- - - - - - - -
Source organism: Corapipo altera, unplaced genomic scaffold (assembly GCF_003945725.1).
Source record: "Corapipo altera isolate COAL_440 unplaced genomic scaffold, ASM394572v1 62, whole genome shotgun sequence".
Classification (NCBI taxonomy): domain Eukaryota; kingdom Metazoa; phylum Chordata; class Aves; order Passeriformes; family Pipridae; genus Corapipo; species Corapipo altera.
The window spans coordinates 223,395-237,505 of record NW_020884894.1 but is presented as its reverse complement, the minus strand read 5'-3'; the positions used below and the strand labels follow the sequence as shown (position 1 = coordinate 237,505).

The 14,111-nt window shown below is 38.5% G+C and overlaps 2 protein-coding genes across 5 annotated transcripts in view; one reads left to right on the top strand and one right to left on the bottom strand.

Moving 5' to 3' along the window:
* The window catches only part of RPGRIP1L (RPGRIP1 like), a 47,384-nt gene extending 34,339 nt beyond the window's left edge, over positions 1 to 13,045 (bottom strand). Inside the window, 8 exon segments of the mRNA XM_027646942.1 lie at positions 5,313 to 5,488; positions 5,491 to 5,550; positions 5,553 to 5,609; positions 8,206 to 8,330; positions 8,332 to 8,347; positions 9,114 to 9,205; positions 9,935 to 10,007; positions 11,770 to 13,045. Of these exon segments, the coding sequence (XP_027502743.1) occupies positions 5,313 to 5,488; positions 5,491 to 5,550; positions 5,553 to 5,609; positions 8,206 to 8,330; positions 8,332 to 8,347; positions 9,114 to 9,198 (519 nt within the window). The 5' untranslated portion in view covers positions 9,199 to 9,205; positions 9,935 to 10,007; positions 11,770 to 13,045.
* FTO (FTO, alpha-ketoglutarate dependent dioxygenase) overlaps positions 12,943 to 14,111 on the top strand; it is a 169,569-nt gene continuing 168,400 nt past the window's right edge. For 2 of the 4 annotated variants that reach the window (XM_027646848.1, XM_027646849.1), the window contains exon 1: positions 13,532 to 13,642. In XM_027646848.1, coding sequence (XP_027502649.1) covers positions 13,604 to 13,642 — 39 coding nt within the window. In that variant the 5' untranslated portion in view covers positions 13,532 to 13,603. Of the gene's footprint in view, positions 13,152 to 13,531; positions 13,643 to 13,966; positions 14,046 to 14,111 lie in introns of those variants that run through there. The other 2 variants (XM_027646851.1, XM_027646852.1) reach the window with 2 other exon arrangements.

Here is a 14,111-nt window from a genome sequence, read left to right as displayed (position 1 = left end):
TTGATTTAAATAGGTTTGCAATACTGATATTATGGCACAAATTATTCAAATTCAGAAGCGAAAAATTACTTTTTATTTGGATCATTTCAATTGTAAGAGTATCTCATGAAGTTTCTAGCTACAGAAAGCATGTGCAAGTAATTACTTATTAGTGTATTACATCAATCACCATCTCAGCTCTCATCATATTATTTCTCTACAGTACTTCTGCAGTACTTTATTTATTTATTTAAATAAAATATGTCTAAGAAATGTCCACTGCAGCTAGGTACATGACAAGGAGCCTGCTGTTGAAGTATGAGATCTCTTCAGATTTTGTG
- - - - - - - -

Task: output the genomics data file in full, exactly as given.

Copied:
Source organism: Corapipo altera, unplaced genomic scaffold (assembly GCF_003945725.1).
Source record: "Corapipo altera isolate COAL_440 unplaced genomic scaffold, ASM394572v1 62, whole genome shotgun sequence".
Classification (NCBI taxonomy): domain Eukaryota; kingdom Metazoa; phylum Chordata; class Aves; order Passeriformes; family Pipridae; genus Corapipo; species Corapipo altera.
The window spans coordinates 223,395-237,505 of record NW_020884894.1 but is presented as its reverse complement, the minus strand read 5'-3'; the positions used below and the strand labels follow the sequence as shown (position 1 = coordinate 237,505).

The 14,111-nt window shown below is 38.5% G+C and overlaps 2 protein-coding genes across 5 annotated transcripts in view; one reads left to right on the top strand and one right to left on the bottom strand.

Moving 5' to 3' along the window:
* The window catches only part of RPGRIP1L (RPGRIP1 like), a 47,384-nt gene extending 34,339 nt beyond the window's left edge, over positions 1 to 13,045 (bottom strand). Inside the window, 8 exon segments of the mRNA XM_027646942.1 lie at positions 5,313 to 5,488; positions 5,491 to 5,550; positions 5,553 to 5,609; positions 8,206 to 8,330; positions 8,332 to 8,347; positions 9,114 to 9,205; positions 9,935 to 10,007; positions 11,770 to 13,045. Of these exon segments, the coding sequence (XP_027502743.1) occupies positions 5,313 to 5,488; positions 5,491 to 5,550; positions 5,553 to 5,609; positions 8,206 to 8,330; positions 8,332 to 8,347; positions 9,114 to 9,198 (519 nt within the window). The 5' untranslated portion in view covers positions 9,199 to 9,205; positions 9,935 to 10,007; positions 11,770 to 13,045.
* FTO (FTO, alpha-ketoglutarate dependent dioxygenase) overlaps positions 12,943 to 14,111 on the top strand; it is a 169,569-nt gene continuing 168,400 nt past the window's right edge. For 2 of the 4 annotated variants that reach the window (XM_027646848.1, XM_027646849.1), the window contains exon 1: positions 13,532 to 13,642. In XM_027646848.1, coding sequence (XP_027502649.1) covers positions 13,604 to 13,642 — 39 coding nt within the window. In that variant the 5' untranslated portion in view covers positions 13,532 to 13,603. Of the gene's footprint in view, positions 13,152 to 13,531; positions 13,643 to 13,966; positions 14,046 to 14,111 lie in introns of those variants that run through there. The other 2 variants (XM_027646851.1, XM_027646852.1) reach the window with 2 other exon arrangements.

Here is a 14,111-nt window from a genome sequence, read left to right as displayed (position 1 = left end):
TTGATTTAAATAGGTTTGCAATACTGATATTATGGCACAAATTATTCAAATTCAGAAGCGAAAAATTACTTTTTATTTGGATCATTTCAATTGTAAGAGTATCTCATGAAGTTTCTAGCTACAGAAAGCATGTGCAAGTAATTACTTATTAGTGTATTACATCAATCACCATCTCAGCTCTCATCATATTATTTCTCTACAGTACTTCTGCAGTACTTTATTTATTTATTTAAATAAAATATGTCTAAGAAATGTCCACTGCAGCTAGGTACATGACAAGGAGCCTGCTGTTGAAGTATGAGATCTCTTCAGATTTTGTG